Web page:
With changing population demographics and attitudes towards work and the emergence of Generation X-ers and Y-ers in the workplace, many individuals are placing a higher premium on work-life balance.

The Government and women’s groups have also been campaigning for more conducive and flexible work arrangements to encourage mothers to join or return to the workforce.

With globalisation and advances in technology, our lives have become more hectic and demanding. These present challenges to work-life harmony.

How then do organisations leverage on their only resource — human capital — to maximise productivity levels? Consider the following solutions:

1. Implement work redesign

Most people can spot a work process that needs improvement, but few venture to do it. This results in long hours and hampers work-life effectiveness.

Redesigning work involves changing the content and arrangement of specific jobs to improve productivity and the quality of work. Jobs and tasks can be integrated and simplified through automation, and jobs can be enlarged, enriched or staff can be redeployed through out-sourcing and in-sourcing options.

2. Adopt flexible work arrangements

Work can also be redesigned to provide for flexible arrangements. A survey of the top 200 organisations in Singapore conducted by the NTUC Women’s Development Secretariat in the first quarter of 2008 showed that the most common flexible work arrangements implemented are part-time jobs, flexible time and job sharing.

At Alexandra Health, the hospital business is a 24/7 operation. To meet the hospitals’ needs as well as provide work-life integration for its staff, Alexandra Health offers compressed work weeks, part-time arrangements or job-sharing.

Says its chief human resource officer Lynn Gan: “Productivity is not just about dollars and cents; it comes from a motivated and happy workforce. When we make these special arrangements for the staff, their needs are met and they feel happier.”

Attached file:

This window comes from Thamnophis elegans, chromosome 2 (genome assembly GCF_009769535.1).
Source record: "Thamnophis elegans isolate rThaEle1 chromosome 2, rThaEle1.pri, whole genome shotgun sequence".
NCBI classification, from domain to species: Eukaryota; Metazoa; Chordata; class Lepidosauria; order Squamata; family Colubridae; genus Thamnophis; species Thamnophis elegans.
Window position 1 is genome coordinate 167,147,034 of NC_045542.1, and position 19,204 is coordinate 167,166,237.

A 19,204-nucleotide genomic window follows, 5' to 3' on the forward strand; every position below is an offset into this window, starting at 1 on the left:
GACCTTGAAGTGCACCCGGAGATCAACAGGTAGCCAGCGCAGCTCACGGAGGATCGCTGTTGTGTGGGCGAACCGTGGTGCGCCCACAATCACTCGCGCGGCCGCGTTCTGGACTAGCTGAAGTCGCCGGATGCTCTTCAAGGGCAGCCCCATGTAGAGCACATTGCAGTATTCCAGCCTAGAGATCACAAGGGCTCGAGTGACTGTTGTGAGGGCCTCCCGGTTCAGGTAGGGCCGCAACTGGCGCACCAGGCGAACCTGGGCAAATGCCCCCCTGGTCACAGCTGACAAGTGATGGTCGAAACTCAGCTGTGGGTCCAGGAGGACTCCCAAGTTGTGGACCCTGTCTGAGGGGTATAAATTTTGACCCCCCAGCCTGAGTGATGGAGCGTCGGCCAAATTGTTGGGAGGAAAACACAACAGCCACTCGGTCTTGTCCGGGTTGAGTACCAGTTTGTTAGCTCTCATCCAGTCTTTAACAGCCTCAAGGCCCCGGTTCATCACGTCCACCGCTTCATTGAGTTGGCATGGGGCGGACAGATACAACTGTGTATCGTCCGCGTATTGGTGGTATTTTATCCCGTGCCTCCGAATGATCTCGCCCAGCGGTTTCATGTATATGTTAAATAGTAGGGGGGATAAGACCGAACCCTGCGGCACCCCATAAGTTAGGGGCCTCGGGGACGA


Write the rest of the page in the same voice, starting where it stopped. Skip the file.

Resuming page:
3. Foster accountability for productivity

Many middle managers hesitate to implement flexibility for fear of setting the precedent and facing performance management issues.

The ability to work flexibly is a privilege, not an entitlement. This has to be understood by all, and key performance indicators must be set to monitor and evaluate performance. Hence, the focus is on results and productivity rather than face-time.

4. Choose the right employee-support schemes

Organisations have implemented various employee support schemes such as health and wellness programmes and “Fruit Day” to show employees that they care.

Companies are also organising talks on a variety of themes, such as family education, that are popular with employees. For instance, KPMG has a unique Respect for Leave policy, which means that leave that has been booked by individual staff will be honoured.

Mr Stephen Tjoa, executive director (People, Performance & Culture), KPMG Singapore says: “The Respect for Leave policy proves to the staff that the management respects their personal commitments and cares for their welfare.”

5. Create high engagement

Managers act as role models with their commitment to productivity and work-life harmony, ensuring that workplace meetings are kept short, circulating the agenda ahead of time and involving the right people.

They also examine how work is done, understand work expectations of staff, ensure job-role behavioural fit and equip staff with upgraded and relevant skills and knowledge to perform their jobs effectively.

6. Equip managers as work-life coaches

It might be a productive solution to consider equipping managers with work-life coaching tools which they can apply to themselves and their staff. These can range from working with employees to identify work-life stress factors, and vocational interests and aptitudes to assisting them to finding solutions and making lifestyle or career changes.

Meeting the work-life needs of employees will help to enhance their work performance, leading to higher productivity.